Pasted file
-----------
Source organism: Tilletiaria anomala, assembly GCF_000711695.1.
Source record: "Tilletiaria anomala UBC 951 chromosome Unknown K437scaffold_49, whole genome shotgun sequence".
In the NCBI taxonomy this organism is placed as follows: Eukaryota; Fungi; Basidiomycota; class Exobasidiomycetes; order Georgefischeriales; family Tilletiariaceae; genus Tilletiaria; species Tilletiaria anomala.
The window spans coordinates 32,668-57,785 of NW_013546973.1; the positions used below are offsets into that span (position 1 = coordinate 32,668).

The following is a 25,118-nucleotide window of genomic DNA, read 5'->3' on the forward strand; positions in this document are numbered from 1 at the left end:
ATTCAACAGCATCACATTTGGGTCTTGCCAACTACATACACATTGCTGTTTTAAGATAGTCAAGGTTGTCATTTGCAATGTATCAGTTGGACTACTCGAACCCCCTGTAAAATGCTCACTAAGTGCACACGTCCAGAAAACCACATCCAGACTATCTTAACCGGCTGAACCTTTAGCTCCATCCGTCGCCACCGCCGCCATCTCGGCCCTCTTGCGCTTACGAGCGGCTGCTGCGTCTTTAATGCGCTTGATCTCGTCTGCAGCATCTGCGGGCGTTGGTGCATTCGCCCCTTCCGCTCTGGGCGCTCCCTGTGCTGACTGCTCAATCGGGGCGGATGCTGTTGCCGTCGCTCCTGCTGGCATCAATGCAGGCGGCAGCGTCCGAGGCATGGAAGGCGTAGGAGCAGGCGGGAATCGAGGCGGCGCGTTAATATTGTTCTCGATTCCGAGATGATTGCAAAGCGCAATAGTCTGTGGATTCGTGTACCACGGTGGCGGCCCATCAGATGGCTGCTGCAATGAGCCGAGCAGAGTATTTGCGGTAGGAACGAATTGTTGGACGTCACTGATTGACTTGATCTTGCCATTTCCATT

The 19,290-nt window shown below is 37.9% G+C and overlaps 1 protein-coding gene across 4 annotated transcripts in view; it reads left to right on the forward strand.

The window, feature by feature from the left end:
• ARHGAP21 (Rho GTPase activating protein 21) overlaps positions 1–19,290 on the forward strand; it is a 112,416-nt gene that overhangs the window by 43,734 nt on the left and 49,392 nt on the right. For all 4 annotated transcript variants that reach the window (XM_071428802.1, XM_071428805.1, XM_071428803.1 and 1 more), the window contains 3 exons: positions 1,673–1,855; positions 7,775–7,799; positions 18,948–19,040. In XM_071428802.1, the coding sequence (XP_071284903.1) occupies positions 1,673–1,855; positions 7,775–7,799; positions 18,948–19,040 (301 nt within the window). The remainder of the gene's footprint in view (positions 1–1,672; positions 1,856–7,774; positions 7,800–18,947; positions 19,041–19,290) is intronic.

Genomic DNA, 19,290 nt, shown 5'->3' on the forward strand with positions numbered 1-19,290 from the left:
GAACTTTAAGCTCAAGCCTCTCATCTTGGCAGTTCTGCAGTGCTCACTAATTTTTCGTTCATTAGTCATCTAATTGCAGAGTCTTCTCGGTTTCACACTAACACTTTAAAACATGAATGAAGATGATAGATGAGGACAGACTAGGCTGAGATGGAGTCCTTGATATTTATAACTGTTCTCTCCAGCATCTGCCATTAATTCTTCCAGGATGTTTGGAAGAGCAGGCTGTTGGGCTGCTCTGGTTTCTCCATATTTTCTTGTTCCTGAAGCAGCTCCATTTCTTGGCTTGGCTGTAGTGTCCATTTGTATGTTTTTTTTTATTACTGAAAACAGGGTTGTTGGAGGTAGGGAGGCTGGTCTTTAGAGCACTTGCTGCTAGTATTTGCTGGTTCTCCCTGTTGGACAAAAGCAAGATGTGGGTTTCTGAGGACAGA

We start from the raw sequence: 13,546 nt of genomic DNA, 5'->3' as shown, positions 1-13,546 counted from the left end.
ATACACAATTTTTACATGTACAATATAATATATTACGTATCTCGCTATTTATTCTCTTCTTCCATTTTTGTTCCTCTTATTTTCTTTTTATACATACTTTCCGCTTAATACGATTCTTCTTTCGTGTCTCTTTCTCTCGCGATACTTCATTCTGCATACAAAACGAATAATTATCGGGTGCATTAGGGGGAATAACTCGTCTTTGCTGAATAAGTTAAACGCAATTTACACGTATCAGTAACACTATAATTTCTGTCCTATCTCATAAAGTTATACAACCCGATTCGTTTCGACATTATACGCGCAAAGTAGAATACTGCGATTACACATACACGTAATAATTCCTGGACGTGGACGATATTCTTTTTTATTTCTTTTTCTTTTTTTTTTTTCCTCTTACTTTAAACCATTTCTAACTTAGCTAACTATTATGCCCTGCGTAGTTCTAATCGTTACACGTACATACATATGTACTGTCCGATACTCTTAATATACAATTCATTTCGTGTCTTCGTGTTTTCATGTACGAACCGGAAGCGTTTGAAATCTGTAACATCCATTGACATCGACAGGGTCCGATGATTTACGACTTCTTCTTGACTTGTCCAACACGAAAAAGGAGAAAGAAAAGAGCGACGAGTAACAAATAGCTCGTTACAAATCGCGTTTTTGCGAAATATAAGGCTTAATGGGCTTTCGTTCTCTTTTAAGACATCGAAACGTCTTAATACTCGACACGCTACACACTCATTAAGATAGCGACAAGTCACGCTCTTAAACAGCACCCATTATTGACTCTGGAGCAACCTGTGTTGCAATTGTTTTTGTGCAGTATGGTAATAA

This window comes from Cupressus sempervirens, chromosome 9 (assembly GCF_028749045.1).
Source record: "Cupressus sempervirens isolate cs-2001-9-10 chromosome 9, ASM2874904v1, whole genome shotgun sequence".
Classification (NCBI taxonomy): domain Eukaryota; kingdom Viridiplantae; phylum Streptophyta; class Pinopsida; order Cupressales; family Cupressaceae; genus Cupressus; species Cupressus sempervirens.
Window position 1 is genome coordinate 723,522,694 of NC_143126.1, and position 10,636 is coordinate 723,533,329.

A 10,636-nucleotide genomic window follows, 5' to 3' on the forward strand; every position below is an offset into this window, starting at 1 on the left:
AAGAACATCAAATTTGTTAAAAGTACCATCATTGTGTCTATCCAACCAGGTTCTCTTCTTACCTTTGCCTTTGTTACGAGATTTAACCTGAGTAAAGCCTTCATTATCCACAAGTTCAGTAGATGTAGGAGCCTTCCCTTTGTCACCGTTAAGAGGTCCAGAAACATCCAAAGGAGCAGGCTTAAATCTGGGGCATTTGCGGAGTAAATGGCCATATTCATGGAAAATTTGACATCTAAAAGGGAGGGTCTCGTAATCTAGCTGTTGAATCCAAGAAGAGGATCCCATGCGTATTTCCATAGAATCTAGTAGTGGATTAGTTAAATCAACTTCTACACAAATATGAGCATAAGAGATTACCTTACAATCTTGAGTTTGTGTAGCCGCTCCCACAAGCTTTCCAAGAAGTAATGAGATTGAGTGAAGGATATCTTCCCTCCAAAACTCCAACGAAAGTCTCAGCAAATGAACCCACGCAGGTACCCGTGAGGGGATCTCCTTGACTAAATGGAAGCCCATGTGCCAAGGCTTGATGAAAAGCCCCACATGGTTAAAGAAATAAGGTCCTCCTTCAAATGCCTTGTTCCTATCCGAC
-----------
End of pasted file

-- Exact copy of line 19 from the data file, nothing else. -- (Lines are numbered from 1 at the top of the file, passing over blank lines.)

AAGAACATCAAATTTGTTAAAAGTACCATCATTGTGTCTATCCAACCAGGTTCTCTTCTTACCTTTGCCTTTGTTACGAGATTTAACCTGAGTAAAGCCTTCATTATCCACAAGTTCAGTAGATGTAGGAGCCTTCCCTTTGTCACCGTTAAGAGGTCCAGAAACATCCAAAGGAGCAGGCTTAAATCTGGGGCATTTGCGGAGTAAATGGCCATATTCATGGAAAATTTGACATCTAAAAGGGAGGGTCTCGTAATCTAGCTGTTGAATCCAAGAAGAGGATCCCATGCGTATTTCCATAGAATCTAGTAGTGGATTAGTTAAATCAACTTCTACACAAATATGAGCATAAGAGATTACCTTACAATCTTGAGTTTGTGTAGCCGCTCCCACAAGCTTTCCAAGAAGTAATGAGATTGAGTGAAGGATATCTTCCCTCCAAAACTCCAACGAAAGTCTCAGCAAATGAACCCACGCAGGTACCCGTGAGGGGATCTCCTTGACTAAATGGAAGCCCATGTGCCAAGGCTTGATGAAAAGCCCCACATGGTTAAAGAAATAAGGTCCTCCTTCAAATGCCTTGTTCCTATCCGAC